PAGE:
The Case of Gillian and Jennifer Pollock

There are many reported cases of reincarnation. However, when children narrate their past life it is more convincing as they cannot create such stories.  Ian Stevenson, MD, have compiled more than 1200 validated cases.

The most compelling reincarnation cases are those in which small children spontaneously remember past lives and which have been verified.

In some cases when a child gives detail information or the names of the family members the parents or the researches involved are able to even locate the family members of this child from the prior incarnation. It can very astonishing and is up to the each individual to accept it or not.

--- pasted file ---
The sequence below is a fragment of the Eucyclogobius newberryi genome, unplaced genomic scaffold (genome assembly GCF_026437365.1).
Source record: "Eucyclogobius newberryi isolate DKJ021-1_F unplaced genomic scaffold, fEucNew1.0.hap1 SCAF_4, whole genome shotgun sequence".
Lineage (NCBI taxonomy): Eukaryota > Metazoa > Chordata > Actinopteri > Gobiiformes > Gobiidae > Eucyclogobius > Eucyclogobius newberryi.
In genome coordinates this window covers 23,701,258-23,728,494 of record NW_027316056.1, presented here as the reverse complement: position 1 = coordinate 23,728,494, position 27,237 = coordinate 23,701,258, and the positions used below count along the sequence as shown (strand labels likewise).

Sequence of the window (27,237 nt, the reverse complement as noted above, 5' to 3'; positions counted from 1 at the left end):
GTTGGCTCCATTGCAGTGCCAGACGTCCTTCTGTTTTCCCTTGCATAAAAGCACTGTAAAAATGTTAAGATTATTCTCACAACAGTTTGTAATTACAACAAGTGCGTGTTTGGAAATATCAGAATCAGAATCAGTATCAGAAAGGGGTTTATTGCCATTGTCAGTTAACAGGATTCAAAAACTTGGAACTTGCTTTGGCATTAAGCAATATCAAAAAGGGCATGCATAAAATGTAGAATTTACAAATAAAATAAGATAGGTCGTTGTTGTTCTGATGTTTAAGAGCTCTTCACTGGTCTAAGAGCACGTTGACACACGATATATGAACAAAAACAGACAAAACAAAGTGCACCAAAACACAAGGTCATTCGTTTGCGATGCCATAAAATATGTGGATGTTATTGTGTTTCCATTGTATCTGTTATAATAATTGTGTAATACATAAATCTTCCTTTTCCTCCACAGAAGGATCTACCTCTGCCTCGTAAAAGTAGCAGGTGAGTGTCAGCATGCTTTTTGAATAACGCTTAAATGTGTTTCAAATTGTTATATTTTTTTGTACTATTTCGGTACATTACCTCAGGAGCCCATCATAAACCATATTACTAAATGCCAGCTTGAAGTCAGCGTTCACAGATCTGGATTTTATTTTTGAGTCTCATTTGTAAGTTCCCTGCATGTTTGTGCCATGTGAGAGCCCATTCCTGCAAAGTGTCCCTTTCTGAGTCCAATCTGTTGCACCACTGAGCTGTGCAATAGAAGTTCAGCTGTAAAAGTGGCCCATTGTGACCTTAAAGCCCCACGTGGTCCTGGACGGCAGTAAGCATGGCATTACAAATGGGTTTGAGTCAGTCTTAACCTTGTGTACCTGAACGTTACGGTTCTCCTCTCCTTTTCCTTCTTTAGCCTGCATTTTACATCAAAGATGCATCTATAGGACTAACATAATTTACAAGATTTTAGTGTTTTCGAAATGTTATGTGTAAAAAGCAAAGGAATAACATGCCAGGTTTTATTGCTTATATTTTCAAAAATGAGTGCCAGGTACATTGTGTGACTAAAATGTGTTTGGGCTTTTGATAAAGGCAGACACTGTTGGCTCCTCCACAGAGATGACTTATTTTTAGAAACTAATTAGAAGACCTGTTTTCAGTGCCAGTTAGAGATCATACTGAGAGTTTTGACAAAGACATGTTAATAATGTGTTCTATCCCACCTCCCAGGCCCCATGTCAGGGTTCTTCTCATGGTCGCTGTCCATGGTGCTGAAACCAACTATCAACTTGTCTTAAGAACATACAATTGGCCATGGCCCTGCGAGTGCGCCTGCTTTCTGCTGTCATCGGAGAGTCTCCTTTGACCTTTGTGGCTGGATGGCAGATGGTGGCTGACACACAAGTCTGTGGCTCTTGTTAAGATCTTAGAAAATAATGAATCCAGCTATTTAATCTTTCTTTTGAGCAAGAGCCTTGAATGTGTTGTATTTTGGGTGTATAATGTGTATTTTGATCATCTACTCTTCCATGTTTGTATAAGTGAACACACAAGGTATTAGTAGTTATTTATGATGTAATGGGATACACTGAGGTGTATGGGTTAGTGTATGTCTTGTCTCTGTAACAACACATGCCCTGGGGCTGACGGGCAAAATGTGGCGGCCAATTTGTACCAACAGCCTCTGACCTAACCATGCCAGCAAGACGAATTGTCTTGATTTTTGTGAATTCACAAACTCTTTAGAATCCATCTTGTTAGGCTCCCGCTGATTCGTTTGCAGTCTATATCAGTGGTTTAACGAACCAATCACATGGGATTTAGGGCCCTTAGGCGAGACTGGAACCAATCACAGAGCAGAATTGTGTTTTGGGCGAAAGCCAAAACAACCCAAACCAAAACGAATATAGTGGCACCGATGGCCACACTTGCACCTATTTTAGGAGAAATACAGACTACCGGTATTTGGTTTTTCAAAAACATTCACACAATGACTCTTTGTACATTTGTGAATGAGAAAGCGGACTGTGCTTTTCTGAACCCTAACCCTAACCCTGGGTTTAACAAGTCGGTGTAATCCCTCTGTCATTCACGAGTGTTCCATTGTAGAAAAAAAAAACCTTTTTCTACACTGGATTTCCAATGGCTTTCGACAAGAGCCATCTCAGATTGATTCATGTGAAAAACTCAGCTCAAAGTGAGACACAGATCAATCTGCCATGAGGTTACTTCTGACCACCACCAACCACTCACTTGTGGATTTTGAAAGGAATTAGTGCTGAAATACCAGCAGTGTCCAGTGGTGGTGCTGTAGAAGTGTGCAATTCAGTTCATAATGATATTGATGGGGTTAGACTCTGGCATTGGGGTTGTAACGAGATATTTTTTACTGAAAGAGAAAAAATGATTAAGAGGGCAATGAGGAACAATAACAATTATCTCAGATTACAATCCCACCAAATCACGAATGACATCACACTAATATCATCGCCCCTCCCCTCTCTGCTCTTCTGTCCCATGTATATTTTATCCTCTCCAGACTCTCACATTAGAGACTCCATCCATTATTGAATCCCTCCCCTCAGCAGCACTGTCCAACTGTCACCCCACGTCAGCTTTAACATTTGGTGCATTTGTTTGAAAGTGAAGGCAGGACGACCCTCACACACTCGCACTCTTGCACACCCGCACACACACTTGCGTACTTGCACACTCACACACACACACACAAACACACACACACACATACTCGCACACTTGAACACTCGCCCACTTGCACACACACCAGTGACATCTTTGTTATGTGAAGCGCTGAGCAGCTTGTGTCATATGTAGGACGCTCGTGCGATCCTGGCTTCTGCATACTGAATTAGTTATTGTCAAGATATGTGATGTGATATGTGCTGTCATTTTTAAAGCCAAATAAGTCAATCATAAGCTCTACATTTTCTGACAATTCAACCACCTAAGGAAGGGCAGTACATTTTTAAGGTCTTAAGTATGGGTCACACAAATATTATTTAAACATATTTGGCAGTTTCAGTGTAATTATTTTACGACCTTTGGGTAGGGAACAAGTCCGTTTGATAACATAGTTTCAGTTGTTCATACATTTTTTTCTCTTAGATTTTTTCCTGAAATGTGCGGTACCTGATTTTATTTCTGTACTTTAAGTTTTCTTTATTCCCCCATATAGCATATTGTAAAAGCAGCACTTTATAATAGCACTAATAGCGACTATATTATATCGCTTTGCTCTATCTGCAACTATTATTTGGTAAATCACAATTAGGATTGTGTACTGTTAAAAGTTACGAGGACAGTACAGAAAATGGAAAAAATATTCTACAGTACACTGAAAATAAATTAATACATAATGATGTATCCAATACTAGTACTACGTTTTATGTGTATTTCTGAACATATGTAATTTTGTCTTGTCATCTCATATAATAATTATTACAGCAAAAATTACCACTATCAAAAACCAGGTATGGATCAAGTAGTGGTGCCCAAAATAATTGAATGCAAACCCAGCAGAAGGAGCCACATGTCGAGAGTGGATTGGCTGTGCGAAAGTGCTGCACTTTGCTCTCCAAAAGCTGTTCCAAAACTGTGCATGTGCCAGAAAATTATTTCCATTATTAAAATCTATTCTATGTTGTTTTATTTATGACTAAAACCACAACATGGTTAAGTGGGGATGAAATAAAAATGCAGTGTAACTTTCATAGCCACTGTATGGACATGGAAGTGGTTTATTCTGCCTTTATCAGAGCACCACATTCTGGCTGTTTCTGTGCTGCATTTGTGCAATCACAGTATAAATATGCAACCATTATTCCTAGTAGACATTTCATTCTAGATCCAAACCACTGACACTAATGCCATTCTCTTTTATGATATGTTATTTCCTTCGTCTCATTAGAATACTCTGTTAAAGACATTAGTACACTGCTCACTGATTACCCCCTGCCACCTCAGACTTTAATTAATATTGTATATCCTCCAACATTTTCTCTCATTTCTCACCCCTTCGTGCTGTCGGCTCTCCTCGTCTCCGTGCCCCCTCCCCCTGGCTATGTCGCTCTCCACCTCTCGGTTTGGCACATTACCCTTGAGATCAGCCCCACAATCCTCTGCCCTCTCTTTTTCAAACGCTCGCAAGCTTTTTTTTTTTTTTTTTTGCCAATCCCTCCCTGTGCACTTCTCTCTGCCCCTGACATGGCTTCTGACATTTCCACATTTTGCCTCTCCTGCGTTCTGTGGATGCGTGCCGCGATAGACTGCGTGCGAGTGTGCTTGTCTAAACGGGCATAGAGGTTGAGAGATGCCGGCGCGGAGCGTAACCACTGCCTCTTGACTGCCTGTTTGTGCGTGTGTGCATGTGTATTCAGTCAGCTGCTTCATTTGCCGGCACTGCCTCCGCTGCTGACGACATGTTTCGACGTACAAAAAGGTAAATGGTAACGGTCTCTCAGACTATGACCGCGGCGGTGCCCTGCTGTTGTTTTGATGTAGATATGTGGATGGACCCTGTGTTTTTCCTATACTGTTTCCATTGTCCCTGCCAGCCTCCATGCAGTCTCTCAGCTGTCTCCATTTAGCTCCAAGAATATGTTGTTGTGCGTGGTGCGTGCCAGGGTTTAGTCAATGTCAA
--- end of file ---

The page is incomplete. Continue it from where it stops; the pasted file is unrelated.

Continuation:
I read the book ‘Children Who Remember Previous Lives’ written by Ian Stevenson, M.D. Here is one of the case extracted from the book. In this case I read, there are more to ponder on the reincarnation apart from what the children conveyed.

The Case of Gillian and Jennifer Pollock

Gillian and Jennifer Pollock (identical twin girls) were born at Hexham, Northumberland, England, on October 4, 1958. When they were between two and four years old, they made several statements that suggested they remembered the lives of their two older sisters, Joanna and Jacqueline. On May 5, 1957, a crazed automobile driver had deliberately driven her car onto the pavement of a street in Hexham, where Joanna and Jacqueline were walking, and killed them both almost instantly. Joanna had been eleven and Jacqueline six when they died.